Georges St-Pierre lost just two times in a distinguished mixed martial arts career which saw him claim a record-breaking run at welterweight and another championship at middleweight in his final career fight, but says that no one fighter can be considered ‘unbeatable’.
St-Pierre had few equals throughout his career (unless your name is Matt, perhaps) but says that as he gained experience throughout his career he realised that the idea of being the world’s best fighter which was once his primary motivation was little more than a fool’s errand.
“It’s just a matter of timing,” St-Pierre explained to ESPN. “Everybody can beat anybody on any given day. There are guys that have your number – you don’t know why. (But) they have your number. In the fight game, it’s not a straight line.
“When I was young, I wanted to be the best of all time,” St-Pierre added. “But when I got older and had more experience, I realised it’s just a fugazi – it doesn’t exist. You can’t be the best guy on the planet. There’s always one guy that will beat you. … There’s guys better than you who maybe are not fighting. That’s how the world works. There will always be one guy that will have your number, and he will beat you. There’s no [best] guy.”
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C’est avec joie et avec une très grande fierté que j’ai participé aujourd’hui à l’annonce de l’acquisition de ma ceinture de championnat du UFC 94 par le @muscanhistoire. Cette ceinture, dont nous risquions de perdre la trace à la suite d’un malheureux concours de circonstances, est maintenant en bonnes mains et en lieu sûr pour longtemps! C’est un immense honneur qu’elle soit désormais ainsi exposée au public. Je tiens à exprimer ma profonde gratitude et mes remerciements à la direction du Musée ainsi qu’à tous ceux et celles qui m’encouragent depuis tant d’années! I was very pleased and proud to participate today in the announcement of the acquisition of my UFC 94 championship belt by the Canadian Museum of History. The belt, which could have been lost as a result of an unfortunate set of circumstances, is now in good hands for the long term. It is a great honour to have it on public display in such a prestigious institution. I express my deep gratitude and thanks to the Museum’s management, as well as to the public who has encouraged me so much over the years!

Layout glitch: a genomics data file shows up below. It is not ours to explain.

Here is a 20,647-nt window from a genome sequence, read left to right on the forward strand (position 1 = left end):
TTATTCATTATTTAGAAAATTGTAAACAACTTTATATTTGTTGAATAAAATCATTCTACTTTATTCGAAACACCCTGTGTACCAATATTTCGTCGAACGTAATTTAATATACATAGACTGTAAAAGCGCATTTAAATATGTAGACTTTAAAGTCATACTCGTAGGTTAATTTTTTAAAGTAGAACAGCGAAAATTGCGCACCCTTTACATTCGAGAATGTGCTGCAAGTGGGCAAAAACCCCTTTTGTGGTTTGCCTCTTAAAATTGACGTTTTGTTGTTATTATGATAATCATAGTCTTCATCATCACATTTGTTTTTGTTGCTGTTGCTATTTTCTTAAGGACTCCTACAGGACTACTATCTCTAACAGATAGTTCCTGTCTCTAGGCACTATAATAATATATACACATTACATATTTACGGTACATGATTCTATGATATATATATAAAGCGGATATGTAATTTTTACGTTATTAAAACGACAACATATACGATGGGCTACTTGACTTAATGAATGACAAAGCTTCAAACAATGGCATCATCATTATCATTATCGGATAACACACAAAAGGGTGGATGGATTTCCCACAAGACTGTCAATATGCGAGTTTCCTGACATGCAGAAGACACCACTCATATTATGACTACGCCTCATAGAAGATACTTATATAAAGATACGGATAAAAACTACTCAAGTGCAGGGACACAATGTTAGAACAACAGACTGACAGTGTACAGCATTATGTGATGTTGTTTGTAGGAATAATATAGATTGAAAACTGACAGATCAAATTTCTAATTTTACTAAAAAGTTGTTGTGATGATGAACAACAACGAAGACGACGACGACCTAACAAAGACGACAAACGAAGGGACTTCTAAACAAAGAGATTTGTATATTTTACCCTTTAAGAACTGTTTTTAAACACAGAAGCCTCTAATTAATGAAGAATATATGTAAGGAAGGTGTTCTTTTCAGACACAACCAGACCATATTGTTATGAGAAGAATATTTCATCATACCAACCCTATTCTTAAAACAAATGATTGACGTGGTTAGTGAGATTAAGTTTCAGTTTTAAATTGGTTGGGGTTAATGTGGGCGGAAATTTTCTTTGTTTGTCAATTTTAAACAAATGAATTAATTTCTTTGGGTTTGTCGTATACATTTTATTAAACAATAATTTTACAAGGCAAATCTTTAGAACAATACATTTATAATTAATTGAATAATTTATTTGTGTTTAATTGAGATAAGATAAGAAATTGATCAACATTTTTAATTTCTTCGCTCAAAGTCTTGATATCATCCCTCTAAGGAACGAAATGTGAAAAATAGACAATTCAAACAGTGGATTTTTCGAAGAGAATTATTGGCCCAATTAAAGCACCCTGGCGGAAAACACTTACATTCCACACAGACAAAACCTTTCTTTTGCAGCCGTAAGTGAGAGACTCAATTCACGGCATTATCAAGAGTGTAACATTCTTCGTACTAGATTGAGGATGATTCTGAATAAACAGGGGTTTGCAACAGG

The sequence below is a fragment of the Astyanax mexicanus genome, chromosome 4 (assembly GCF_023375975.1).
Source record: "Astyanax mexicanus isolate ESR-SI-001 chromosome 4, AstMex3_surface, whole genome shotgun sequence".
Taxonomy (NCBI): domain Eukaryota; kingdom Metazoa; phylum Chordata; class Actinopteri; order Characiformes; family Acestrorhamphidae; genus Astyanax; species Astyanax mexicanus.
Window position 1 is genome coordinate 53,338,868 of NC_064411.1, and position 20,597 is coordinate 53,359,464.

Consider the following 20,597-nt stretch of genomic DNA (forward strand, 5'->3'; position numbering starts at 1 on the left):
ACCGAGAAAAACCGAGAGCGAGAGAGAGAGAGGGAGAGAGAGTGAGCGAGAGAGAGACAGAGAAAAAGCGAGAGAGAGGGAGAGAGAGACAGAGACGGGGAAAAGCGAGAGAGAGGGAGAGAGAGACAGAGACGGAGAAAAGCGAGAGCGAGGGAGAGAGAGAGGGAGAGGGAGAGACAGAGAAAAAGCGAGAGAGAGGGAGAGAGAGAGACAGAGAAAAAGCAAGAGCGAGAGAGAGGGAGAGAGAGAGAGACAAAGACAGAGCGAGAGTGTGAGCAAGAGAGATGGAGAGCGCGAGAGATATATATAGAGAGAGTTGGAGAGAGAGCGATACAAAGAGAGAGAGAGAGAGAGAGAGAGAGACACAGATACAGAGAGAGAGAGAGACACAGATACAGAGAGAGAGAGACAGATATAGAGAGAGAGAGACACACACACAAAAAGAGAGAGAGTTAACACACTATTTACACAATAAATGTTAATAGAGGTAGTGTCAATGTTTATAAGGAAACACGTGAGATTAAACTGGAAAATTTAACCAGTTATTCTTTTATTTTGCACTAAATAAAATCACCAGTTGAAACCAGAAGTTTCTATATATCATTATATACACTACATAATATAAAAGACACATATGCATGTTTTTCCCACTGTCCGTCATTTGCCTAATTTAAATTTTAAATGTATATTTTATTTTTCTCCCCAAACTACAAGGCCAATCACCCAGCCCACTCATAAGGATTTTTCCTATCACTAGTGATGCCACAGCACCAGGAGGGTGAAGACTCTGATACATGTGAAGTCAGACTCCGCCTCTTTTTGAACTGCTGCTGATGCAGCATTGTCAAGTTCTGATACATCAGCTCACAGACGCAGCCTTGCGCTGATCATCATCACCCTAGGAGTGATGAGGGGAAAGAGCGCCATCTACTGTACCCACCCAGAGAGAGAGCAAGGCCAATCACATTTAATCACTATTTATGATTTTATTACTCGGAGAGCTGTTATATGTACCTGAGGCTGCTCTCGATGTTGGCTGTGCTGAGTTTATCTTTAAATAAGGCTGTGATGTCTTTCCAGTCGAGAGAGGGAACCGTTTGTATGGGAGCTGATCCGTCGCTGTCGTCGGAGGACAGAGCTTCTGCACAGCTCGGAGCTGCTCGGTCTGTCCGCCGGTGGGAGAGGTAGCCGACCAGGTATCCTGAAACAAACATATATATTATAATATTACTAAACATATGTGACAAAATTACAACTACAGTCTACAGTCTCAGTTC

This may come as something of a surprise to some, given that St-Pierre is widely regarded as the finest welterweight fighter in history and ended his career with a decade-long unbeaten run, all topped with a submission win against Michael Bisping inside Madison Square Garden in 2017.
Still though, one must only look to his defeat to underdog Matt Serra in April 2007 as an example of how bookmaker odds don’t always predict the correct outcome of a fist-fight.
GSP, who turns 39 this week, also referenced plans for him to come out of retirement more than a year ago to fight Khabib Nurmagomedov but said that the UFC were ultimately uncomfortable with the idea for fear that he would defeat the Russian and promptly vacate the title and once again slip way into retirement.